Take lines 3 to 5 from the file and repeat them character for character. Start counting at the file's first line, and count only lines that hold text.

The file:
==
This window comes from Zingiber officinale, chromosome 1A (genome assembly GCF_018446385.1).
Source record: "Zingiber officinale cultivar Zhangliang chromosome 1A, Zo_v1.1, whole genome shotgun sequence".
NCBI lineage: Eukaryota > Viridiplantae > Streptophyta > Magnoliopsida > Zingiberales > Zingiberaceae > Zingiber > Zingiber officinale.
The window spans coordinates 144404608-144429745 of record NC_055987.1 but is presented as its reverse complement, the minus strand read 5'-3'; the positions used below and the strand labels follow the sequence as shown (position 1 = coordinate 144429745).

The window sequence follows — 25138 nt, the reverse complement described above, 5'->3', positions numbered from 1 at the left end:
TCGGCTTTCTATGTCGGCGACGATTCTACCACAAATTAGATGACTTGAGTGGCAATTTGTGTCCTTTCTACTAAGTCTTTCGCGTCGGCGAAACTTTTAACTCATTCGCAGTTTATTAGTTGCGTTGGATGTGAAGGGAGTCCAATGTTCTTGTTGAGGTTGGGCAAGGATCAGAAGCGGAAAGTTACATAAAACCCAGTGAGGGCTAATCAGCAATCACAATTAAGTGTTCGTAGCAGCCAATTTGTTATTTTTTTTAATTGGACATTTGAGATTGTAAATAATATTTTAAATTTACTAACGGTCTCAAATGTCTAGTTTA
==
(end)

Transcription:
NCBI lineage: Eukaryota > Viridiplantae > Streptophyta > Magnoliopsida > Zingiberales > Zingiberaceae > Zingiber > Zingiber officinale.
The window spans coordinates 144404608-144429745 of record NC_055987.1 but is presented as its reverse complement, the minus strand read 5'-3'; the positions used below and the strand labels follow the sequence as shown (position 1 = coordinate 144429745).

The window sequence follows — 25138 nt, the reverse complement described above, 5'->3', positions numbered from 1 at the left end: